Creativity, especially in advertising, can be simple: You receive a commission, you brainstorm, and you produce. The brainstorm timeline can take as long as it takes for the right idea to come to your head. It seems that the best ideas come to us naturally, like an eye-opening realization of something that makes sense within what we believe should come to be.
But what happens when that natural realization just doesn’t happen? Where should we look for inspiration?
Many artists have reliable methods that work for them. For some, listening to music opens new paths that they may not have considered before pressing play. Others may be moved by a more freeform way of scribbling out their ideas until one sticks. However, an overwhelming majority of creatives in all walks of life draw inspiration from either the past, through looking at works by predecessors, or the present world around them.
For many reasons, people, especially creatives, have an uneasiness towards the idea of drawing inspiration from the past. We all want to create something that’s never been done before. We want our idea to be a success, not just because it is good, but because it is “ours.” Seldom do we remember the truth conveyed in the words of renowned physicist Isaac Newton:
“If I have seen further, it is by standing on the shoulders of giants.”
Even just that last phrase, “Standing on the Shoulders of Giants,” inspired the title of one of theoretical physicist Stephen Hawking’s books, in which he builds upon the ideas that were once planted by Einstein and Copernicus. Some of the brightest minds the world has known happily admit to what we might consider “stealing” in a modern context, because without those giants of the past who did substantial work for them, they could not advance humanity in the ways that they have.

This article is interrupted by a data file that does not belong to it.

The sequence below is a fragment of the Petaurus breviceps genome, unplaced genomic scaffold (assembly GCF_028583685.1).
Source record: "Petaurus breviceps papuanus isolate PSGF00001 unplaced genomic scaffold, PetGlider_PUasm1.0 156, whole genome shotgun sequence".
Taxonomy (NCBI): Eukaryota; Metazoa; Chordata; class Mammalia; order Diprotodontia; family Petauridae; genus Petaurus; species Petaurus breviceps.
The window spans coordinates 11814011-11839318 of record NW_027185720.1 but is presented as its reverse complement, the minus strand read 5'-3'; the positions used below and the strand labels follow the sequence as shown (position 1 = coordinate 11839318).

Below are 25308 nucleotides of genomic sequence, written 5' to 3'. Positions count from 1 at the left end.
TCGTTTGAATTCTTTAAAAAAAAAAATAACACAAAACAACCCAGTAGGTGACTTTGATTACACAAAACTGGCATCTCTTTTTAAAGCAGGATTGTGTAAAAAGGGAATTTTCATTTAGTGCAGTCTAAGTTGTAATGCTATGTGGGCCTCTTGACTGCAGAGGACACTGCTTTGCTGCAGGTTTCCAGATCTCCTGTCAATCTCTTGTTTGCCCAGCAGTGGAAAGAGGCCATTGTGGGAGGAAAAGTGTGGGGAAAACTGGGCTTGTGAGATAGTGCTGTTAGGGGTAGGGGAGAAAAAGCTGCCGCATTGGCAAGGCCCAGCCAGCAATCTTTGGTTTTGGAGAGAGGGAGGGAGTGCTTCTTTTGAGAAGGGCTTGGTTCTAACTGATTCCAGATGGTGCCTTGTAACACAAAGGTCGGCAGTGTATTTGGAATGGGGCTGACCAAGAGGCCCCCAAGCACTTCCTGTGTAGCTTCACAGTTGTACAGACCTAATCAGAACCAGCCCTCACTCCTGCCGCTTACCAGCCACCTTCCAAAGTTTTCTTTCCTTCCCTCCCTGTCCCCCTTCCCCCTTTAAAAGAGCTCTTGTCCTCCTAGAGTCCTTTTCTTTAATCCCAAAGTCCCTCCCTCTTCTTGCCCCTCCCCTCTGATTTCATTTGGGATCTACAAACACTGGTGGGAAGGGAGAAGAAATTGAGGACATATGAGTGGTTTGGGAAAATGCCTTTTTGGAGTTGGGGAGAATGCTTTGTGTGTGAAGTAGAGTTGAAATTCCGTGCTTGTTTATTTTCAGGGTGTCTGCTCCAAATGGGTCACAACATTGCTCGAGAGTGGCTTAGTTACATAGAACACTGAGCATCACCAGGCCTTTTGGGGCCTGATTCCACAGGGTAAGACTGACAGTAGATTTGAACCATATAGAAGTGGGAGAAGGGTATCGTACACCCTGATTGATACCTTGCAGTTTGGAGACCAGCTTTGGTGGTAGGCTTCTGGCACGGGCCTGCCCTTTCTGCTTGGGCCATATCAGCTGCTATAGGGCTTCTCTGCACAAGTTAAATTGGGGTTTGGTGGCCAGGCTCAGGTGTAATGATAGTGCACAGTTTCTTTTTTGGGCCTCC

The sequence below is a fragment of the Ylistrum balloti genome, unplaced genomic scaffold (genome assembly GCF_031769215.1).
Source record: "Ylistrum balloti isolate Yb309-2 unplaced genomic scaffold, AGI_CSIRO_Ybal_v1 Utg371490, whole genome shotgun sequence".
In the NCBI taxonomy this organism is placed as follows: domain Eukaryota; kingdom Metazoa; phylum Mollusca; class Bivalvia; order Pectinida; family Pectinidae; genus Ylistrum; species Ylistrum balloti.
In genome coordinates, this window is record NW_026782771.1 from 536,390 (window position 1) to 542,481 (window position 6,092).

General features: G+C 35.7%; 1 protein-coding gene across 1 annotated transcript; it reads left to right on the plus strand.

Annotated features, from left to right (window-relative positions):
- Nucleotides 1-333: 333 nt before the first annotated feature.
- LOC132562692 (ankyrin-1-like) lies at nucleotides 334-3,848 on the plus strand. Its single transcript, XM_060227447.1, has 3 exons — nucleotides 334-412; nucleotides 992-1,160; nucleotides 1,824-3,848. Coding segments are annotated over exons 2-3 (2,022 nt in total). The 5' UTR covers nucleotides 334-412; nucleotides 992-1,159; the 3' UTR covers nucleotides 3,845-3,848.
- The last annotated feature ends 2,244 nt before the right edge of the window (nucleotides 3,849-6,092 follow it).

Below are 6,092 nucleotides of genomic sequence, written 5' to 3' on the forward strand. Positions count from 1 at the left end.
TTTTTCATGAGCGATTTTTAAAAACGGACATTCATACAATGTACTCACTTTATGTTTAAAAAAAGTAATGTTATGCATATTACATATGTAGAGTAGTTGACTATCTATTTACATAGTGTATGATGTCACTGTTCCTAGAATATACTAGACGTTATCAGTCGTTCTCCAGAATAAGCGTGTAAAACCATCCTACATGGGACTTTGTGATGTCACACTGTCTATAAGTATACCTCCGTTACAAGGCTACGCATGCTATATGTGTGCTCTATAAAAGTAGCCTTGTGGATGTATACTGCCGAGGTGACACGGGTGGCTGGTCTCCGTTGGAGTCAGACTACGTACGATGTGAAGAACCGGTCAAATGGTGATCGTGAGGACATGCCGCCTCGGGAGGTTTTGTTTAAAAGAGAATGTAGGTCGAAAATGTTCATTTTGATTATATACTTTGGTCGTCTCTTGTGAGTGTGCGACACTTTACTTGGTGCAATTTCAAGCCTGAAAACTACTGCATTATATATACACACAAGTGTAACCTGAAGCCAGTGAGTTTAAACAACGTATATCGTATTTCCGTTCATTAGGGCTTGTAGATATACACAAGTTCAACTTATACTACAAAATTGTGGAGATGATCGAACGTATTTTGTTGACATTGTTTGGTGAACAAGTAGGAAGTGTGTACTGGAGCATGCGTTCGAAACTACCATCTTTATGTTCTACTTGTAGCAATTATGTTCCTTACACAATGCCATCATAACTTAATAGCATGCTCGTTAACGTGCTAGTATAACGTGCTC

Tire makers have literally been reinventing the wheel for decades, wanting to create an optimal product with high efficiency. Even in their best attempts, musicians cannot truly create a brand new genre of music without hearing others say something along the lines of “It sounds like a mix of _____ and _____.”
Originality in many ways is like perfection: Ideal, yet practically unattainable. Maybe originality is better thought of as a spectrum, with some ideas drawing very little from external sources to others being an exact replica of a previous idea. My charge to my fellow creatives is this: do not strive for originality, and instead shift your focus to creating something that works extremely well within the context given and that ultimately you can be proud of.
Here in the creative team at Miller Ad Agency, we look at inspiration from the past and present, while keeping in mind your company’s future. We negotiate every idea along the creative process to ensure it matches the message you want to convey and in the style of how your company operates.
Building your company from the ground up? Allow us to pull you up to the shoulders of giants to explore your options of what your company can be.